When John Profumo, the Secretary of State for War, announced his withdrawal from politics on 5 June 1963, the country teetered. The Macmillan government fell only a few months later. Anyone around at the time will remember it. What we didn't know then was that the real immorality of the "Profumo affair" was the institutional lying, the police corruption, and the media manipulation.
Profumo, a lifelong womaniser, had an affair with a good-time working-class girl named Christine Keeler, whom he met at Lord Astor's house at Cliveden. She was fairly free with her sexual favours and accepted gifts, but never worked as a call girl or prostitute. Another of her boyfriends was Yevgeny Ivanov, a Russian naval attaché monitored by MI5. The newspapers paid her handsomely to say that she was separately bedding both men at the same time, which enabled the media to scream "pillow talk" and run scare-mongering stories about national security risks. Profumo denied his affair with Keeler in parliament, was exposed, and resigned.
Complicated espionage-related politics were at work. Stephen Ward, "a licentious Walter Mitty", was the fall guy. A well-connected osteopath, he enjoyed frolicking with Keeler and her friends, and introduced her to Profumo. He was not, Richard Davenport-Hines proves, a pimp. The charges against him were carefully trumped up by the police and ruthlessly distorted by the media. He was cleared in court of almost all "immoral earnings" charges, but took an overdose before the end of his trial and died three days later.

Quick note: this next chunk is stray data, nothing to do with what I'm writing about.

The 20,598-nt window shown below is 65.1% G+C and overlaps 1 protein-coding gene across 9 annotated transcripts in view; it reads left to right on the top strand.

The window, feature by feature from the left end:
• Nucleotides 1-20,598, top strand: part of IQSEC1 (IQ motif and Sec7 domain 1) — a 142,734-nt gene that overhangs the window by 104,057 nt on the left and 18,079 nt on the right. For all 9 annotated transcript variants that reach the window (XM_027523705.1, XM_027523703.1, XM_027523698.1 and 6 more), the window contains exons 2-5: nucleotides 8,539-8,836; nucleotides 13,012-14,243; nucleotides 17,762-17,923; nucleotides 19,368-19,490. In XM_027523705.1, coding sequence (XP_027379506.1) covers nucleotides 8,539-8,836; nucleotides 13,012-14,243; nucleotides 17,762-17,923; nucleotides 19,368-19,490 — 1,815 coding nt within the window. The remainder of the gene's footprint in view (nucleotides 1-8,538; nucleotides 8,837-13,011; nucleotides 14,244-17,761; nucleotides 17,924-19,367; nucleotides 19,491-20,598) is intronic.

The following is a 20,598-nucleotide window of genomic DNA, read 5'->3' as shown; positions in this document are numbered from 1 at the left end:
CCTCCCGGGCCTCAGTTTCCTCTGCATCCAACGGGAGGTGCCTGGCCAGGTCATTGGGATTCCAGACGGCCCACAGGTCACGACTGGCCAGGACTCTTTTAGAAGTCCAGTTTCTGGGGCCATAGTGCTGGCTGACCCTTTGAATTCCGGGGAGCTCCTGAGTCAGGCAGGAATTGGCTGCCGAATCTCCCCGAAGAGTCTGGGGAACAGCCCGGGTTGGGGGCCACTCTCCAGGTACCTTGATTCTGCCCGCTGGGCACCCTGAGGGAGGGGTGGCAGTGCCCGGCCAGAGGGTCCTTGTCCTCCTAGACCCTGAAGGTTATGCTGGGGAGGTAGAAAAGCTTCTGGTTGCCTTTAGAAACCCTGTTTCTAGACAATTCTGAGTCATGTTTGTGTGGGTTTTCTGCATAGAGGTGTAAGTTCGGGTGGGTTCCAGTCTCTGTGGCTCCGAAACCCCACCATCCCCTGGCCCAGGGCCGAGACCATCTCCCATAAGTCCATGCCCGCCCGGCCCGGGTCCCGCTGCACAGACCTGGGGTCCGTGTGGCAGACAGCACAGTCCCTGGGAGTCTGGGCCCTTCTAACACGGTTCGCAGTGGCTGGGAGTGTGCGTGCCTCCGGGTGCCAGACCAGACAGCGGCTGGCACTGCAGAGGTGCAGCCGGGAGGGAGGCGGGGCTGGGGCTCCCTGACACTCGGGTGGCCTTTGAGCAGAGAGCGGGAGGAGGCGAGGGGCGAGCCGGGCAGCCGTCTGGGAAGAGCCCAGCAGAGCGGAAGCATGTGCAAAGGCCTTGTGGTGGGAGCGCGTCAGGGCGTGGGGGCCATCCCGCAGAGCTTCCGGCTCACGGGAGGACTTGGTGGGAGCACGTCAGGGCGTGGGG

Davenport-Hines has no sympathy with Lord Denning, the Master of the Rolls whose inquiry took place in 1964. He "inflicted lasting harm on his country", Davenport-Hines asserts, describing Denning's extraordinary belief that when there are enough rumours, there must be some truth to them. "In despoiling Ward's memory Denning set the tone for succeeding generations," the author writes.
This highly readable book shocked me several times. Davenport-Hines, a sparkling and compelling writer, is excellent at detailing the background politics and sexual attitudes of the era. The newspaper magnates Cecil King and Hugh Cudlipp come out of this story badly. So does Chief Inspector Samuel Herbert, with his "rickety evidence" obtained by every possible rule-breaking ruse. There is a huge cast of characters, each meticulously researched. Few behaved well.
Although the author resists drawing parallels, it is hard to read his book without reflecting that we are still agonising over press freedom and the extent to which private lives are relevant to public office – partly because, in Davenport-Hines's view, the Profumo affair was "the death blow of an England that was deferential and discreet".